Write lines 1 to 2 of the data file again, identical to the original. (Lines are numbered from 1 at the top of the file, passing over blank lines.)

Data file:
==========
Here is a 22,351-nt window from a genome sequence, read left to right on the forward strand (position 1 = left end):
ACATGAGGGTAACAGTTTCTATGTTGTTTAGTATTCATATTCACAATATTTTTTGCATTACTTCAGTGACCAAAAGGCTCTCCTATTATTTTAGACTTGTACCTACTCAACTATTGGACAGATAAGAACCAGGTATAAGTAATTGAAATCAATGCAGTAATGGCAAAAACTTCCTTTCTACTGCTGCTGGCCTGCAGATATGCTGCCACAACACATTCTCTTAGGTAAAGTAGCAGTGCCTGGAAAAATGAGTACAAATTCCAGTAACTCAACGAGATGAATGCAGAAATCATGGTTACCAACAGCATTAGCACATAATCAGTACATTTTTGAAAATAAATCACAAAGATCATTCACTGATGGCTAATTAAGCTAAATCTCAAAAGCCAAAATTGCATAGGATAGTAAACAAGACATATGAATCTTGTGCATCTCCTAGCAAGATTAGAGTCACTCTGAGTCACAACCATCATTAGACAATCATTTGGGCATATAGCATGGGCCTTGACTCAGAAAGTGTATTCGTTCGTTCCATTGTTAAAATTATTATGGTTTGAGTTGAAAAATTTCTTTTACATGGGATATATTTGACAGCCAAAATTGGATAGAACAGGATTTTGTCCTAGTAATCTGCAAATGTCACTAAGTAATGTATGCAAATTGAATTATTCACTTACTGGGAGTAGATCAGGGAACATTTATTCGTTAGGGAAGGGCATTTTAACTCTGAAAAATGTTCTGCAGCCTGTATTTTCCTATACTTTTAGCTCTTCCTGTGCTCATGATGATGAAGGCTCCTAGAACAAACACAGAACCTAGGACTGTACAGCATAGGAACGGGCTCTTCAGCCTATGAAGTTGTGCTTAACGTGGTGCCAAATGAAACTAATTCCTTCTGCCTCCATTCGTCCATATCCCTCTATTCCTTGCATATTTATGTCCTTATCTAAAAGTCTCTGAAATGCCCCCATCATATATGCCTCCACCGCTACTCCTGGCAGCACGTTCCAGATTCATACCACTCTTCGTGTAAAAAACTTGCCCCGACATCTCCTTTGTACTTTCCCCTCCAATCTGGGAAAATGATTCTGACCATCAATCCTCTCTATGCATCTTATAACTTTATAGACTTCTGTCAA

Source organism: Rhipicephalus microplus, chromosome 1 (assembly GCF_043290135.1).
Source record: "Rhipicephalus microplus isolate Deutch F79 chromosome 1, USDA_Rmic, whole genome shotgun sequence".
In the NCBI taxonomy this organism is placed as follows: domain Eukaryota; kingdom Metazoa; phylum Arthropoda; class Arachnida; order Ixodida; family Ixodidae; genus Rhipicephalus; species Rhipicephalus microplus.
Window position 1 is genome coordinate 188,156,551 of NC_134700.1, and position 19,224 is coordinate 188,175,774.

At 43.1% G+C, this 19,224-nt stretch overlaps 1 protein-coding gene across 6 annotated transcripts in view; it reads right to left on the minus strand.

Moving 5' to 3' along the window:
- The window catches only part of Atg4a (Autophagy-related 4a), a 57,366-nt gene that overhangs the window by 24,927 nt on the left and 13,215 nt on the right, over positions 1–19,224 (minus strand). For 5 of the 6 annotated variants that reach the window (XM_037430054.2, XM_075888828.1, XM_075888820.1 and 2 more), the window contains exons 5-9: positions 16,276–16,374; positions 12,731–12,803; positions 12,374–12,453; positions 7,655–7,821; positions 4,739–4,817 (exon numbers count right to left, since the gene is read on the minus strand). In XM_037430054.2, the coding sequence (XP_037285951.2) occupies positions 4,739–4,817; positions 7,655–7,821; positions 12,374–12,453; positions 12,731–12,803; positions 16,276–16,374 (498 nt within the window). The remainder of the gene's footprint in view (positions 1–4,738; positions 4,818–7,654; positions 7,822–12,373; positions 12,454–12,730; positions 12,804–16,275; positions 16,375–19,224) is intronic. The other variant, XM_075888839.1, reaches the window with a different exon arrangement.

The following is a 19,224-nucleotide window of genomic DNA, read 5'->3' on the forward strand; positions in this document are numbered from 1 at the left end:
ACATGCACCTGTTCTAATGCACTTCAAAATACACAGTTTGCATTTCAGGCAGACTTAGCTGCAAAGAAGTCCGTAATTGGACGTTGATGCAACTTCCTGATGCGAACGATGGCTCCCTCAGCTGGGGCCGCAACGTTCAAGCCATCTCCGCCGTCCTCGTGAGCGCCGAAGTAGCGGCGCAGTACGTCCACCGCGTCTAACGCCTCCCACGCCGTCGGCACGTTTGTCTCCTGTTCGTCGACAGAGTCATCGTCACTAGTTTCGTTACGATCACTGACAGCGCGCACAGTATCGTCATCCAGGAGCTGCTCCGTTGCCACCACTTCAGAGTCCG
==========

Here is a 22,351-nt window from a genome sequence, read left to right on the forward strand (position 1 = left end):
ACATGAGGGTAACAGTTTCTATGTTGTTTAGTATTCATATTCACAATATTTTTTGCATTACTTCAGTGACCAAAAGGCTCTCCTATTATTTTAGACTTGTACCTACTCAACTATTGGACAGATAAGAACCAGGTATAAGTAATTGAAATCAATGCAGTAATGGCAAAAACTTCCTTTCTACTGCTGCTGGCCTGCAGATATGCTGCCACAACACATTCTCTTAGGTAAAGTAGCAGTGCCTGGAAAAATGAGTACAAATTCCAGTAACTCAACGAGATGAATGCAGAAATCATGGTTACCAACAGCATTAGCACATAATCAGTACATTTTTGAAAATAAATCACAAAGATCATTCACTGATGGCTAATTAAGCTAAATCTCAAAAGCCAAAATTGCATAGGATAGTAAACAAGACATATGAATCTTGTGCATCTCCTAGCAAGATTAGAGTCACTCTGAGTCACAACCATCATTAGACAATCATTTGGGCATATAGCATGGGCCTTGACTCAGAAAGTGTATTCGTTCGTTCCATTGTTAAAATTATTATGGTTTGAGTTGAAAAATTTCTTTTACATGGGATATATTTGACAGCCAAAATTGGATAGAACAGGATTTTGTCCTAGTAATCTGCAAATGTCACTAAGTAATGTATGCAAATTGAATTATTCACTTACTGGGAGTAGATCAGGGAACATTTATTCGTTAGGGAAGGGCATTTTAACTCTGAAAAATGTTCTGCAGCCTGTATTTTCCTATACTTTTAGCTCTTCCTGTGCTCATGATGATGAAGGCTCCTAGAACAAACACAGAACCTAGGACTGTACAGCATAGGAACGGGCTCTTCAGCCTATGAAGTTGTGCTTAACGTGGTGCCAAATGAAACTAATTCCTTCTGCCTCCATTCGTCCATATCCCTCTATTCCTTGCATATTTATGTCCTTATCTAAAAGTCTCTGAAATGCCCCCATCATATATGCCTCCACCGCTACTCCTGGCAGCACGTTCCAGATTCATACCACTCTTCGTGTAAAAAACTTGCCCCGACATCTCCTTTGTACTTTCCCCTCCAATCTGGGAAAATGATTCTGACCATCAATCCTCTCTATGCATCTTATAACTTTATAGACTTCTGTCAA